Stage 5: Early Stage of Dependence

In the early stages of dependence, a person begins to lose control over their drinking. At this point, brain changes from drinking make it difficult for them to cut back. They may drink, even if it causes negative consequences, such as failure to perform at work or conflict with friends and family. 

Stage 6: Middle Stage of Dependence

Middle stage dependence is even more severe. Consequences worsen; a person may lose their job because of their addiction, drive away friends and family or develop chronic health conditions. 

Stage 7: End Stage of Dependence

At the most severe and final stage of alcohol dependence, a person critically needs treatment. If they do not reach out for treatment during this stage, alcohol dependence will lead to death. At this point, a person’s entire life revolves around alcohol consumption, and they are consistently under the influence simply to avoid withdrawal side effects. 

Treatment Options for Alcohol Use Disorder

When a person has problems with alcohol use, seeking treatment is important for them. If you or a loved one have a problem with drinking, the earlier you can seek treatment within the stages of alcoholism, the better the outcome. Early intervention addresses the issue before a person progresses to severe dependence or chronic health problems from drinking.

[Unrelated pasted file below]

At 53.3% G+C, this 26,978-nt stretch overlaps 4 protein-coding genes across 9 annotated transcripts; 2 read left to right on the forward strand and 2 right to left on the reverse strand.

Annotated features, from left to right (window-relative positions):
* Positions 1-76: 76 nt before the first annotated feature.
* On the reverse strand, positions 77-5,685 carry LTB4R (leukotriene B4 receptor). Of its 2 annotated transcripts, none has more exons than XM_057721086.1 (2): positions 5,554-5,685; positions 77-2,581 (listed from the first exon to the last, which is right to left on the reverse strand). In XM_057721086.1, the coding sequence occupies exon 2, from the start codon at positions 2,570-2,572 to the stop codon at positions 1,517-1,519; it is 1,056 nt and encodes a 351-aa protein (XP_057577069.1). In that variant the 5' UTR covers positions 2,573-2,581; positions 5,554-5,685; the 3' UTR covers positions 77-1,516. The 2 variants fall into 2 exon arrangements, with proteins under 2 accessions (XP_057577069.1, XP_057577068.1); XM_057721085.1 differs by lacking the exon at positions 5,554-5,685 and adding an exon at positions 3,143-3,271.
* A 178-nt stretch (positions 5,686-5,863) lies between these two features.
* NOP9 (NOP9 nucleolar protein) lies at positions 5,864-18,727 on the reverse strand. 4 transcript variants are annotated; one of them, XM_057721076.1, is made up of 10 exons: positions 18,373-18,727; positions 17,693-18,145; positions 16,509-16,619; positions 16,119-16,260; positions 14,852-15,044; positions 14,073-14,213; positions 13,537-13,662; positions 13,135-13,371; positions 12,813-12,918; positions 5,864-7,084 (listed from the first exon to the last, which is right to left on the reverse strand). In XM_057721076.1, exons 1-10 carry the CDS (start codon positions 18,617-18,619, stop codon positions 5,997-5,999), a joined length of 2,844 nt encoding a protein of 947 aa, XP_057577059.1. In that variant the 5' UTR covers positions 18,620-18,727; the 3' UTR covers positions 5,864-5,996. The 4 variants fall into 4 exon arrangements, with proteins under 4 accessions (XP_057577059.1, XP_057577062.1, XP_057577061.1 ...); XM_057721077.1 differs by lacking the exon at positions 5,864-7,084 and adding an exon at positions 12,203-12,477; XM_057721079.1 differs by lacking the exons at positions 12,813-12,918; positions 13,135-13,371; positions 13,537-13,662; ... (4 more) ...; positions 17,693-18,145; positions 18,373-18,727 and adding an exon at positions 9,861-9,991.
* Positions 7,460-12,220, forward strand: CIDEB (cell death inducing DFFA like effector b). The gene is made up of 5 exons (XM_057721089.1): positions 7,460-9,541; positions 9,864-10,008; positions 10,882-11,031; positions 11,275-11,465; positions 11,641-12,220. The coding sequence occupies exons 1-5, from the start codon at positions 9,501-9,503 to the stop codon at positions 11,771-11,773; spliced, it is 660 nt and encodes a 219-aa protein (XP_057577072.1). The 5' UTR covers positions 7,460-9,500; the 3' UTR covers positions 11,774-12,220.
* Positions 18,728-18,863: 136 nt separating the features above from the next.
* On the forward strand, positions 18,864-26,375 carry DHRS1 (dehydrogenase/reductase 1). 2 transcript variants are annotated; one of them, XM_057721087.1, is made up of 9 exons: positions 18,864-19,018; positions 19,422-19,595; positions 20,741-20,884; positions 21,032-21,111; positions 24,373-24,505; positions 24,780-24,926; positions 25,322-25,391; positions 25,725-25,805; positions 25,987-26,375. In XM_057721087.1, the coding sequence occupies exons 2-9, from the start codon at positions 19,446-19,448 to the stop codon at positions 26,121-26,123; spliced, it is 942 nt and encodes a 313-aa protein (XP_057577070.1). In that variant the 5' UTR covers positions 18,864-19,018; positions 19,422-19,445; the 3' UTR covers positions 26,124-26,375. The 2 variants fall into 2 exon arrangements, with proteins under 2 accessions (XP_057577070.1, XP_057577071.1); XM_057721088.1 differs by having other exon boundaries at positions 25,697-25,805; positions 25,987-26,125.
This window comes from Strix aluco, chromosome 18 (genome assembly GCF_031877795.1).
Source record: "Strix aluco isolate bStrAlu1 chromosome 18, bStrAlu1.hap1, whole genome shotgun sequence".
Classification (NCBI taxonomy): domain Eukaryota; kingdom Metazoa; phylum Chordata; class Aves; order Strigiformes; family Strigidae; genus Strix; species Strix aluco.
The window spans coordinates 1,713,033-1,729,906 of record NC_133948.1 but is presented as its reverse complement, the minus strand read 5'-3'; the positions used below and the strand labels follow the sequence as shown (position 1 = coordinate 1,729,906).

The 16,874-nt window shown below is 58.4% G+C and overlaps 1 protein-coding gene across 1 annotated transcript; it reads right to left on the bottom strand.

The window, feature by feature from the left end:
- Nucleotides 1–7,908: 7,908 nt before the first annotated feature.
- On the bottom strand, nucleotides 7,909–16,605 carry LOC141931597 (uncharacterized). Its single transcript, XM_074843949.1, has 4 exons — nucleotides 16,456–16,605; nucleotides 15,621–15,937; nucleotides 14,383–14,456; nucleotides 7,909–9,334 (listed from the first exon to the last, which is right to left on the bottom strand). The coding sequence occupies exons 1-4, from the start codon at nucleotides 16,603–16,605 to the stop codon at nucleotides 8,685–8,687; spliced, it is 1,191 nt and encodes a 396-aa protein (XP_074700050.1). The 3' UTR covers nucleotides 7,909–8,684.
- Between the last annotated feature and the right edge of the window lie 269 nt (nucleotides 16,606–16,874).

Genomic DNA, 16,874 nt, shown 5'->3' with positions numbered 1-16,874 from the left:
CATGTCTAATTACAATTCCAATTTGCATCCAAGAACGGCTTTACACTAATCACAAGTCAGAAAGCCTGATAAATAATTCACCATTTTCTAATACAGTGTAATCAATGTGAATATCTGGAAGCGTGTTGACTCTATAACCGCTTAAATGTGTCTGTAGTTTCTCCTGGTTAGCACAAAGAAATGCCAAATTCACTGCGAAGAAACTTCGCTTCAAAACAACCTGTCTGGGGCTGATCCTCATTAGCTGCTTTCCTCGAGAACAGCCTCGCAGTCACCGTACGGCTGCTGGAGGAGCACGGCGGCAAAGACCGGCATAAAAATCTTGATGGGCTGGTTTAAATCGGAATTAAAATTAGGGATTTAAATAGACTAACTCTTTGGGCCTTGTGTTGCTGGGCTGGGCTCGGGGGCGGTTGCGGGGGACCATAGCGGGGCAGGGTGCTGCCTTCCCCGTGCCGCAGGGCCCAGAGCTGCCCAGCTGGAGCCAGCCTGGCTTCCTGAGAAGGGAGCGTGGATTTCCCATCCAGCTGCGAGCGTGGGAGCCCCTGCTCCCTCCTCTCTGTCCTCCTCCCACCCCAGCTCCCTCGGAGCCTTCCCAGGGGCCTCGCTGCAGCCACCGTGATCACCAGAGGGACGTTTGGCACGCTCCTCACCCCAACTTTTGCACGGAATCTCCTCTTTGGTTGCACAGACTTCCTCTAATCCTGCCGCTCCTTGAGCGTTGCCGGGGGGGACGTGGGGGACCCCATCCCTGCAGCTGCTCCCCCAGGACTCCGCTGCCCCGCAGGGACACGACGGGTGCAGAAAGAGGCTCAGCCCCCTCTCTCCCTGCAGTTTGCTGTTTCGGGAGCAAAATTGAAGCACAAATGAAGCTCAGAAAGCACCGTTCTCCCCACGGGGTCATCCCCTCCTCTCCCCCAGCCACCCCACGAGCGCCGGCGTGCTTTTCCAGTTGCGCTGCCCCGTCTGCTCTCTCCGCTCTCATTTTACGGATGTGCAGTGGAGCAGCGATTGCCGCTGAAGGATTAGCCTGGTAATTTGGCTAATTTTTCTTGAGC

Alcohol use disorder is typically treated with a combination of the following modalities:

  • Medications to manage withdrawal and cravings
  • Individual and group therapy
  • Support group meetings like 12-step/AA 

Depending on the needs of the individual, alcohol addiction treatment can occur on a residential or outpatient basis. Patients in residential treatment live on-site at a facility while in rehab. In contrast, those in outpatient care live at home and attend appointments at a facility or clinic during the day. Patients with severe alcohol dependence often begin their treatment journey with a medical detox program to keep them safe and comfortable as they withdraw from alcohol, as withdrawal symptoms can be potentially fatal. 

If you don’t know where to turn for help for yourself or a loved one, a local mental health clinic or a family physician can provide information on treatment centers in your community or refer you or your loved one for services. 

Seek Help at Our Georgia Rehab Facility

If you’re seeking Georgia alcohol rehab, The Recovery Village Atlanta is here to help. We offer multiple levels of care, including medical detox, residential treatment, partial hospitalization programming and intensive outpatient care to provide evidence-based treatment at any stage of the addiction process. Our residential facility offers personal space, with privacy walls built into each room. Contact us today to learn more or get started with your recovery.


National Institute on Alcohol Abuse and Alcoholism. “Understanding Alcohol Use Disorder.” April 2023. Accessed August 17, 2023. 

Sebold, Miriam; Muller, Christian; Garbusow, Maria; Charlet, Katrin; Heinz, Andreas. “Neurobiology of Alcohol Dependence.” Textbook of Addiction Treatment, November 4, 2020. Accessed August 17, 2023. 

National Institute on Alcohol Abuse and Alcoholism. “Drinking Levels Defined.” Accessed August 17, 2023.